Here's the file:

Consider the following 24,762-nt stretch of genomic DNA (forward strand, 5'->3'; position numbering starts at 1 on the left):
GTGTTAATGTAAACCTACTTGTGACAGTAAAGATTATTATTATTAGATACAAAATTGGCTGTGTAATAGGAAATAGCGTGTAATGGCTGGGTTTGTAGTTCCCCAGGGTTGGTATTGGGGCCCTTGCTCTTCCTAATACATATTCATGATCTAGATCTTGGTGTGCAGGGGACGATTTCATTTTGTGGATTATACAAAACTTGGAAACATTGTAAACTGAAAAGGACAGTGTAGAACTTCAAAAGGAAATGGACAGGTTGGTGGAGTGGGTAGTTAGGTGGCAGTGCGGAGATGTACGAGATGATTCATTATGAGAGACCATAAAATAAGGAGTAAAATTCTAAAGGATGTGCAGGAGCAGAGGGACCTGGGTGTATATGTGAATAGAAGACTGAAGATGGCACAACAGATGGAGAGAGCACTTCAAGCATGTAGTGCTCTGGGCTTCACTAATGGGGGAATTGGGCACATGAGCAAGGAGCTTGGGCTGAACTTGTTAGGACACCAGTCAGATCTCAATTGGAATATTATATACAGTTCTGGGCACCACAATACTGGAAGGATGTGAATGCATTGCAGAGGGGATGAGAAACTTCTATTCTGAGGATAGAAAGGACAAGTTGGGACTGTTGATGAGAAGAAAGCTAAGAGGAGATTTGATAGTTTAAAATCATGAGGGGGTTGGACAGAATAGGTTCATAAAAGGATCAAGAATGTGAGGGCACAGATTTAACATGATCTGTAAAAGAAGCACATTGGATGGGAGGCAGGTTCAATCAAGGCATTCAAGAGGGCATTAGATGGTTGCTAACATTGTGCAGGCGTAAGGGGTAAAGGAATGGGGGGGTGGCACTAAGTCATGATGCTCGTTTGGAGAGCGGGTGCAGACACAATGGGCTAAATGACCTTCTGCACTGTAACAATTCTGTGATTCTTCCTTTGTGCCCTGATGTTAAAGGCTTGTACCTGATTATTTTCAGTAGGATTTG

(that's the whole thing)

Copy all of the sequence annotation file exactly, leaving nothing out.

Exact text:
Consider the following 24,762-nt stretch of genomic DNA (forward strand, 5'->3'; position numbering starts at 1 on the left):
GTGTTAATGTAAACCTACTTGTGACAGTAAAGATTATTATTATTAGATACAAAATTGGCTGTGTAATAGGAAATAGCGTGTAATGGCTGGGTTTGTAGTTCCCCAGGGTTGGTATTGGGGCCCTTGCTCTTCCTAATACATATTCATGATCTAGATCTTGGTGTGCAGGGGACGATTTCATTTTGTGGATTATACAAAACTTGGAAACATTGTAAACTGAAAAGGACAGTGTAGAACTTCAAAAGGAAATGGACAGGTTGGTGGAGTGGGTAGTTAGGTGGCAGTGCGGAGATGTACGAGATGATTCATTATGAGAGACCATAAAATAAGGAGTAAAATTCTAAAGGATGTGCAGGAGCAGAGGGACCTGGGTGTATATGTGAATAGAAGACTGAAGATGGCACAACAGATGGAGAGAGCACTTCAAGCATGTAGTGCTCTGGGCTTCACTAATGGGGGAATTGGGCACATGAGCAAGGAGCTTGGGCTGAACTTGTTAGGACACCAGTCAGATCTCAATTGGAATATTATATACAGTTCTGGGCACCACAATACTGGAAGGATGTGAATGCATTGCAGAGGGGATGAGAAACTTCTATTCTGAGGATAGAAAGGACAAGTTGGGACTGTTGATGAGAAGAAAGCTAAGAGGAGATTTGATAGTTTAAAATCATGAGGGGGTTGGACAGAATAGGTTCATAAAAGGATCAAGAATGTGAGGGCACAGATTTAACATGATCTGTAAAAGAAGCACATTGGATGGGAGGCAGGTTCAATCAAGGCATTCAAGAGGGCATTAGATGGTTGCTAACATTGTGCAGGCGTAAGGGGTAAAGGAATGGGGGGGTGGCACTAAGTCATGATGCTCGTTTGGAGAGCGGGTGCAGACACAATGGGCTAAATGACCTTCTGCACTGTAACAATTCTGTGATTCTTCCTTTGTGCCCTGATGTTAAAGGCTTGTACCTGATTATTTTCAGTAGGATTTG